My biggest grievance with the marathon comparison is that it conjures up the imagery of a race. When you are in a race you are only living in the moment, focusing just on your breathing, and the beating of your heart drowns out the rest of the world and all the myriad of problems in it, which are all too noticeable now. On the contrary, as graduate students, we need to exist beyond the scientific problems that we are so passionately trying to solve as there are many other issues—personal and societal—that need our attention.

Victory during a race is not just measured by your crossing the finish line, but also by how you compare to the others running alongside you. However, defining success during a graduate career is far more complex than it is for a marathon. Extending the marathon analogy to academia would simply mean a successful Ph.D. journey just involves following along the pre-designed route that starts with defining a research project, conducting independent and original research, writing the thesis to describe your results, and crossing the finish line by ultimately defending your research amongst a committee of your peers. Notice how we transition from running to defending as if doing a Ph.D. is a five-year-long marathon that ends with a glorious battle of some sort. For better or for worse, that really isn’t the complete and true picture.

The majority of those who run in the race of pursuing a doctoral degree cross the finish line. So, you successfully defend your thesis, is that enough for your Ph.D. career to be deemed successful? Unfortunately, my inner voice, and maybe even your inner voice, already knows the answer to this question. Over the course of our graduate training, we do become privy to the unstated rule of the academic track that our success is somehow determined through a vague metric whose variables include the number of research papers you publish, the impact factor of the journals you publish in, your citation index, H-index, number of conferences you present at, etc.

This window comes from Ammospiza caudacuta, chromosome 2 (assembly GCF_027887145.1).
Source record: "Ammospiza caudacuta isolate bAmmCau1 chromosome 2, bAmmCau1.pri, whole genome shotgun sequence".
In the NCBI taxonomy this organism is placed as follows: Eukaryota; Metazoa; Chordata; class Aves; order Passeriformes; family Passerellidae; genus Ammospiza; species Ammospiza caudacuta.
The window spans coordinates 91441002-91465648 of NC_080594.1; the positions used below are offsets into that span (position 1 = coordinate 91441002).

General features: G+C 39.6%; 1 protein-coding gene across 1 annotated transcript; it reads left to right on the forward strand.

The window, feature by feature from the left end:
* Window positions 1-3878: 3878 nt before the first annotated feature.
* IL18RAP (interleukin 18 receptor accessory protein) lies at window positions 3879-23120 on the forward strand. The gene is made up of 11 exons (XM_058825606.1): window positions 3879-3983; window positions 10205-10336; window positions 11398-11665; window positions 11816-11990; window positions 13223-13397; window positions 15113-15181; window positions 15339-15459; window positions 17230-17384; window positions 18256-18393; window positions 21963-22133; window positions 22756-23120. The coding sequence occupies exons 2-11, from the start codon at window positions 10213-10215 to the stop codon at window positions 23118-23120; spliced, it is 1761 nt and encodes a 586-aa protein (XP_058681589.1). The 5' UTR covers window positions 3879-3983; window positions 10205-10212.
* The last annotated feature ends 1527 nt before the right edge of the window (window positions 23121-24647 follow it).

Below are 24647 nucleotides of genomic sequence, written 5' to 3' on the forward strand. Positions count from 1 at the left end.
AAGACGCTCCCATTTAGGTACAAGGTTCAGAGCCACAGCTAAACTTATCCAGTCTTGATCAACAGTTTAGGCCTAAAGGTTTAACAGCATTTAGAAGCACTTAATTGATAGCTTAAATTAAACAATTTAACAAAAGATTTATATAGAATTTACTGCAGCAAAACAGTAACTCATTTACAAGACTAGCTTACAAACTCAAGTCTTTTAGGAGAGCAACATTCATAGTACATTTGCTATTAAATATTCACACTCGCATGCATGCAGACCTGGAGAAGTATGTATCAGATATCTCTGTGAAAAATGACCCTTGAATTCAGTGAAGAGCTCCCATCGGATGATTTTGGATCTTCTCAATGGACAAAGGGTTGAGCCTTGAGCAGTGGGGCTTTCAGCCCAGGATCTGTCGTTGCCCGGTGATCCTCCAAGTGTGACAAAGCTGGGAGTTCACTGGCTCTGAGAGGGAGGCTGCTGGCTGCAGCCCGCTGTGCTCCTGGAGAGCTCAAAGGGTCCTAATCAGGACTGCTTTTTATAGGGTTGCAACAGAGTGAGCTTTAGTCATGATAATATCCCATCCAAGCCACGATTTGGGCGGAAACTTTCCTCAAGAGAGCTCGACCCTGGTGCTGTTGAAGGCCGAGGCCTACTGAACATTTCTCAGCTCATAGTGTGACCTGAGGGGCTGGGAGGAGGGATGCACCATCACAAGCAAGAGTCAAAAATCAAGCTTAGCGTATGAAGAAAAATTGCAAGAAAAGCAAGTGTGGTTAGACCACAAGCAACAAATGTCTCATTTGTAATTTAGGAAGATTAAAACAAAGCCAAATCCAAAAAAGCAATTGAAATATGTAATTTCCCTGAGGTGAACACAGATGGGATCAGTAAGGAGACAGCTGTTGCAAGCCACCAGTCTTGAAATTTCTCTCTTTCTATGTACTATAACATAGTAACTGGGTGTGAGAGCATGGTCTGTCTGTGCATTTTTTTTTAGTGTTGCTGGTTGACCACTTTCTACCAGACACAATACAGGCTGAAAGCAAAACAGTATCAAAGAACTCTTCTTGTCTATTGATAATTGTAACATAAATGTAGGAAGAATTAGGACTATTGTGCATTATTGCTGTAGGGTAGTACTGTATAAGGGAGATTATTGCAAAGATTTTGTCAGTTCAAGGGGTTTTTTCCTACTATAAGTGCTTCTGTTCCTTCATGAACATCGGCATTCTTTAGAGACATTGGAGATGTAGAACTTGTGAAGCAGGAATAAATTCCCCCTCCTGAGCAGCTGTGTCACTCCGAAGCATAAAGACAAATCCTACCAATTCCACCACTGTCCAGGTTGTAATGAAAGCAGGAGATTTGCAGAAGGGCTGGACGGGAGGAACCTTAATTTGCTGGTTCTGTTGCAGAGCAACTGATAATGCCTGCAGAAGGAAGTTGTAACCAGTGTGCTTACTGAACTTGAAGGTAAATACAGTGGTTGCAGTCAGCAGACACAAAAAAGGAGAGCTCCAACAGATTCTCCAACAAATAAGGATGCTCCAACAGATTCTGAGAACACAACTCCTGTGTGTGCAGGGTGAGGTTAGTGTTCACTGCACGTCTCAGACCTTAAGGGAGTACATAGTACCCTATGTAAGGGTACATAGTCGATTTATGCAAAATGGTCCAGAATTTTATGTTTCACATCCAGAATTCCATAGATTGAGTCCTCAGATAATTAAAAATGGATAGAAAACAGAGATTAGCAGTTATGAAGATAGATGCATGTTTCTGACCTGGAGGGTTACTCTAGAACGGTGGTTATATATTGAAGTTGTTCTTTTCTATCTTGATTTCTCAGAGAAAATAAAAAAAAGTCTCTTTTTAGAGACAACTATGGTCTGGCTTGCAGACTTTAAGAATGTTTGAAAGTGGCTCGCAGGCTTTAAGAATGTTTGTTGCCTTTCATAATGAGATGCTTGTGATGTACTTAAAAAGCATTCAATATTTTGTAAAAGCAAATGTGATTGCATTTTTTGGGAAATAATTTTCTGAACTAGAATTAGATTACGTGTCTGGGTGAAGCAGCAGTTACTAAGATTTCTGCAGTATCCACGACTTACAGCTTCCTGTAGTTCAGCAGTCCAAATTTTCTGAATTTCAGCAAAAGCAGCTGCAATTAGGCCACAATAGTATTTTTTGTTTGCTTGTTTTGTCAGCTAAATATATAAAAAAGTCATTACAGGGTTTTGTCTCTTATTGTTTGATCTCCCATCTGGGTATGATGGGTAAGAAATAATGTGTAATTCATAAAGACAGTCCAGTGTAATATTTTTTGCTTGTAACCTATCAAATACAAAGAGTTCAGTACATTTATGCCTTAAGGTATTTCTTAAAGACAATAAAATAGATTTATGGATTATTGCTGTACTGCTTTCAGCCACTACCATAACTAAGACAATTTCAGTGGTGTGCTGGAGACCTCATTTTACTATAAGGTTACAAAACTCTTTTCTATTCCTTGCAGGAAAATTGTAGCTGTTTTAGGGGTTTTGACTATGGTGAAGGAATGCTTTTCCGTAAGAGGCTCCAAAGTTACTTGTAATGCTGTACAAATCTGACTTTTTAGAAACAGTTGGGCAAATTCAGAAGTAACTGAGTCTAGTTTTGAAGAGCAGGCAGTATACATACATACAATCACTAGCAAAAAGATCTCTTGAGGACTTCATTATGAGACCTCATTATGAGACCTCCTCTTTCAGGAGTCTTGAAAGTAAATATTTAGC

This unstated metric is what most graduate students circle toward and away from simultaneously. We run toward it constantly as our inner critic realizes that once we apply for grants, fellowships, internships, and jobs in the future, these numbers would become the currency with which we would navigate through the next laps of the academic race. At the same time, we run away from overwhelming stressors, self-doubt, uncertainty, and the responsibilities of adulthood. All these are issues that need to be addressed at multiple levels of the academic society. But a simple step toward accelerating this transformation is to be conscious of the ideals, idols, idioms, and infinitives that we propagate. Diversifying the definition of our academic idols, and hence scrutinizing the ideals that we hold ourselves up to, are tasks that require systemic changes. At the institutional level, we need to actively strive to introduce students to alternate career paths and alternate idols that are possible after graduate school and to make them aware that happiness can be found along the lesser-known paths which branch off from the traditional academic trail.

Unlike these idols and ideals, redefining the idioms and infinitives that we relay to newer graduate students is a task to be accomplished at a personal level. The marathon analogy is a seemingly innocent expression that ultimately fuels the toxic “publish or perish” culture that has compounded our stress and our declining mental health as graduate students.2 Hence, it is time we retire this dying analogy and stop advising ourselves and other graduate students to behave like horses wearing blinkers in order to be successful. Instead, we need to compose personalized metaphors and thus establish our own definitions of what it means to be successful as a graduate student and as a citizen of this imperfect world.

I would rather consider us as wanderers traversing through the landscape of eternal wisdom, charting our own courses, paving our own routes, seeking our own treasures, learning from the successes and mistakes of those who came before us, and leaving clues for those who shall come after us. And like every wanderlust, the true success lies in what you discover and not in how much ground you covered. 


References

  1. Noble, K. A. Changing Doctoral Degrees: An International Perspective; ERIC, 1994.
  2. Woolston, C. Nature. PhDs: The Tortuous Truth. Nov 13, 2019.